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The Role of External Funding in
Educational Research and Building Collaborations
With HBCUs

Dr. Caesar Jackson, North Carolina Central University

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Monday, February 10, 2020 (12 noon to 1 p.m.)
DeWeese Auditorium (LG101A) in the McKnight Brain Institute
on the University of Florida campus

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The expectation of garnering external funding is weaved-in, ingrained, and integral part of the teaching, research, and service expectations for faculty. Scholarship in research includes the generation of research proposals, research protocols, working papers, journal articles, research reports, book chapters, and books. However, the expectations is publication without external funding is not acceptable; and external funding without publication is not acceptable. Therefore, let’s explore funding opportunities available to support educational research,  specifically STEM education research. In addition, we will identify value and opportunities in building research collaborations with historically black colleges and universities especially in STEM education research.

Dr. Caesar Jackson is professor of physics at North Carolina Central University (NCCU). He previously served as dean for School of Graduate Studies, College of Science & Technology, and College of Arts & Sciences. He served 3 years at National Science Foundation in program director and division director roles. His degrees are Bachelor of Engineering Technology in Electrical Engineering (Florida Agricultural and Mechanical University), Master of Engineering in Electrical Engineering (University of Florida), and Doctor of Philosophy in Physics (North Carolina State University). Over the years, he has been engaged in nuclear physics research at Triangle Universities Nuclear Laboratory in Durham, NC and at Thomas Jefferson National Laboratory in Newport News, VA. Currently, he conducts science education research on issues associated with increasing the number of minorities pursuing degrees and careers in science, technology, engineering, and mathematics (STEM). His current work investigates cognitive and non-cognitive factors that influence student’s academic performance in STEM at historically black colleges and universities (HBCUs). Specific studies include: (a) investigating the relationship between self-regulated learning (SRL) and academic achievement of African American undergraduate students in STEM courses at an HBCU; (b) investigating the relationship between science identity and academic achievement of African American undergraduate students in STEM degree program at an HBCU; (c) investigating the impact of active-learning instructional approaches on student learning in STEM courses at an HBCU.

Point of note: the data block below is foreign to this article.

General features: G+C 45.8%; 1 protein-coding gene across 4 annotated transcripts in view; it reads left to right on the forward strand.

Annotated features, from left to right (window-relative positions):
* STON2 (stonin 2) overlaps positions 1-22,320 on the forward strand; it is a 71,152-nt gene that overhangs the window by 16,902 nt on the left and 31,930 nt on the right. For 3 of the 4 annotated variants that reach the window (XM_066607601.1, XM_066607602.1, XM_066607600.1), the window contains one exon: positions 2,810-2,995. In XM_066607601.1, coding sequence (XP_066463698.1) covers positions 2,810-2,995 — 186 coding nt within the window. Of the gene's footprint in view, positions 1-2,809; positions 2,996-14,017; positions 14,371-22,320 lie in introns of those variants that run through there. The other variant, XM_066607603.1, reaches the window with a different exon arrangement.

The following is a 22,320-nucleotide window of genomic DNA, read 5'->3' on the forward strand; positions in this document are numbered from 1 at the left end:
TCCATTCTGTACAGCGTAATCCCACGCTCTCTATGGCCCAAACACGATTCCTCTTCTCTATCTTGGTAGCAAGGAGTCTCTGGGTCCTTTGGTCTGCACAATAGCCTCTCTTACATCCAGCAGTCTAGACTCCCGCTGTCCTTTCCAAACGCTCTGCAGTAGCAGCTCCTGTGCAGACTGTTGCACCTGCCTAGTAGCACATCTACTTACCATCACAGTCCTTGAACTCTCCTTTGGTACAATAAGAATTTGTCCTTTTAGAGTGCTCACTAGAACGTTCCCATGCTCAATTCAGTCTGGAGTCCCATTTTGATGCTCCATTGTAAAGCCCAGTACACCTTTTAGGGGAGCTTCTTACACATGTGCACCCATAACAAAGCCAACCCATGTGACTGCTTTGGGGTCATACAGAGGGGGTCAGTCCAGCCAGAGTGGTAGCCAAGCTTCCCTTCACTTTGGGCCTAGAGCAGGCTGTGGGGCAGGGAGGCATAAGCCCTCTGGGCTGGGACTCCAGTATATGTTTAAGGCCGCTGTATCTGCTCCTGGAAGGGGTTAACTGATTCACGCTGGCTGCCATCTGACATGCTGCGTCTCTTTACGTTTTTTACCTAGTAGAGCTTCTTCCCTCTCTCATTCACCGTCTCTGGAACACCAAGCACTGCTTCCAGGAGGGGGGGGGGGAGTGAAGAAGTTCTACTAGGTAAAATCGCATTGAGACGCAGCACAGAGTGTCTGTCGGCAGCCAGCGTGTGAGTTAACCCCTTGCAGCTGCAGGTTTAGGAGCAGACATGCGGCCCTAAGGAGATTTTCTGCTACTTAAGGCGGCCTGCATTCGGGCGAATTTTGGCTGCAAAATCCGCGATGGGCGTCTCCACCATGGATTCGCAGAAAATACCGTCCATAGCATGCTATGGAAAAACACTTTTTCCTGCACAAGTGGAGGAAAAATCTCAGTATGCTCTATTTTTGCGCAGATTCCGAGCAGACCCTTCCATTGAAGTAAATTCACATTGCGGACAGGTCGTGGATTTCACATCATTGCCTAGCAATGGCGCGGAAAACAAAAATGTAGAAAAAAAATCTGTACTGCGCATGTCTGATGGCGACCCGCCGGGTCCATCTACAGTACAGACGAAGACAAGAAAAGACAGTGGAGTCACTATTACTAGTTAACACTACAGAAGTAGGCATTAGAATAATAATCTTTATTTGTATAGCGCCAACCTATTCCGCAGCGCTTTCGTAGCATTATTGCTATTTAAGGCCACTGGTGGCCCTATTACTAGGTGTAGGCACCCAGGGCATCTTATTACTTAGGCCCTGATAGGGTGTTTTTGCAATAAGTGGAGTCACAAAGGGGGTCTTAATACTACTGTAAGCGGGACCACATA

Questions? Email Dr. Talline Martins, Director of the UF Graduate School’s Office of Graduate Professional Development, at [log in to unmask].